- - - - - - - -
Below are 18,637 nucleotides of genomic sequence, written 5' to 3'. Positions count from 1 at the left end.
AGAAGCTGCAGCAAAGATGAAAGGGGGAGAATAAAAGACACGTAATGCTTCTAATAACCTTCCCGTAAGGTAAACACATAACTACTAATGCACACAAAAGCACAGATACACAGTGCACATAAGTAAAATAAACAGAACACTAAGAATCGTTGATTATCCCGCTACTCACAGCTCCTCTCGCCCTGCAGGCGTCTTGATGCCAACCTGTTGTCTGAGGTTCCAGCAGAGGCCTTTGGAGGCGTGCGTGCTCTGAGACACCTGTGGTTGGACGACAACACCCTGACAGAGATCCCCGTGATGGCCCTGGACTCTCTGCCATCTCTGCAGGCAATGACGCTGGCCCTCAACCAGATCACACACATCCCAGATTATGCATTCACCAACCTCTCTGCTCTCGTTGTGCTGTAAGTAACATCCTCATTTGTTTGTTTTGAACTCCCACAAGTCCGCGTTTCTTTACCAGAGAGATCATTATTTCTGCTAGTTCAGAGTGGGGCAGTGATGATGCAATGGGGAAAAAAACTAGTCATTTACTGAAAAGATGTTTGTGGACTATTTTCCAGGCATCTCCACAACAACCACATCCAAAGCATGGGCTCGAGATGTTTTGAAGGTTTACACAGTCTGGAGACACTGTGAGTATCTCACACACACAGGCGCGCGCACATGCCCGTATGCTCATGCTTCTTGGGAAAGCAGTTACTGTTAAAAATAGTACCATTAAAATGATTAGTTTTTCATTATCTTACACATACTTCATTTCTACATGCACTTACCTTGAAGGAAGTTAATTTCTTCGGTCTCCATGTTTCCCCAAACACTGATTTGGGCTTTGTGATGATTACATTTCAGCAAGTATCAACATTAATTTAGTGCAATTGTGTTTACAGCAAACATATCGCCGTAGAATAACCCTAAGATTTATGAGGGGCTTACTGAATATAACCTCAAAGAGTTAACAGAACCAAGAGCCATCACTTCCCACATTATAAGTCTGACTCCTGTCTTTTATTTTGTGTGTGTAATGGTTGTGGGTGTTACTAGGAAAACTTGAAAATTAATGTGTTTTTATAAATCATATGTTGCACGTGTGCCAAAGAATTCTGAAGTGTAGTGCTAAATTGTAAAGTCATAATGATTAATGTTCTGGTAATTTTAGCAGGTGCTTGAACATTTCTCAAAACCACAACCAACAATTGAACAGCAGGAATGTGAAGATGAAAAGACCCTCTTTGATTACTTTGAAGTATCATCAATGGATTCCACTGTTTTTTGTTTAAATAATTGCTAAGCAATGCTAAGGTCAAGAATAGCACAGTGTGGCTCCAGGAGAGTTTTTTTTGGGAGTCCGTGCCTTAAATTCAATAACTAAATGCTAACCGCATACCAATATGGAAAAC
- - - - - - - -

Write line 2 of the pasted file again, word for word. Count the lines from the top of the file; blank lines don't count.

AGAAGCTGCAGCAAAGATGAAAGGGGGAGAATAAAAGACACGTAATGCTTCTAATAACCTTCCCGTAAGGTAAACACATAACTACTAATGCACACAAAAGCACAGATACACAGTGCACATAAGTAAAATAAACAGAACACTAAGAATCGTTGATTATCCCGCTACTCACAGCTCCTCTCGCCCTGCAGGCGTCTTGATGCCAACCTGTTGTCTGAGGTTCCAGCAGAGGCCTTTGGAGGCGTGCGTGCTCTGAGACACCTGTGGTTGGACGACAACACCCTGACAGAGATCCCCGTGATGGCCCTGGACTCTCTGCCATCTCTGCAGGCAATGACGCTGGCCCTCAACCAGATCACACACATCCCAGATTATGCATTCACCAACCTCTCTGCTCTCGTTGTGCTGTAAGTAACATCCTCATTTGTTTGTTTTGAACTCCCACAAGTCCGCGTTTCTTTACCAGAGAGATCATTATTTCTGCTAGTTCAGAGTGGGGCAGTGATGATGCAATGGGGAAAAAAACTAGTCATTTACTGAAAAGATGTTTGTGGACTATTTTCCAGGCATCTCCACAACAACCACATCCAAAGCATGGGCTCGAGATGTTTTGAAGGTTTACACAGTCTGGAGACACTGTGAGTATCTCACACACACAGGCGCGCGCACATGCCCGTATGCTCATGCTTCTTGGGAAAGCAGTTACTGTTAAAAATAGTACCATTAAAATGATTAGTTTTTCATTATCTTACACATACTTCATTTCTACATGCACTTACCTTGAAGGAAGTTAATTTCTTCGGTCTCCATGTTTCCCCAAACACTGATTTGGGCTTTGTGATGATTACATTTCAGCAAGTATCAACATTAATTTAGTGCAATTGTGTTTACAGCAAACATATCGCCGTAGAATAACCCTAAGATTTATGAGGGGCTTACTGAATATAACCTCAAAGAGTTAACAGAACCAAGAGCCATCACTTCCCACATTATAAGTCTGACTCCTGTCTTTTATTTTGTGTGTGTAATGGTTGTGGGTGTTACTAGGAAAACTTGAAAATTAATGTGTTTTTATAAATCATATGTTGCACGTGTGCCAAAGAATTCTGAAGTGTAGTGCTAAATTGTAAAGTCATAATGATTAATGTTCTGGTAATTTTAGCAGGTGCTTGAACATTTCTCAAAACCACAACCAACAATTGAACAGCAGGAATGTGAAGATGAAAAGACCCTCTTTGATTACTTTGAAGTATCATCAATGGATTCCACTGTTTTTTGTTTAAATAATTGCTAAGCAATGCTAAGGTCAAGAATAGCACAGTGTGGCTCCAGGAGAGTTTTTTTTGGGAGTCCGTGCCTTAAATTCAATAACTAAATGCTAACCGCATACCAATATGGAAAAC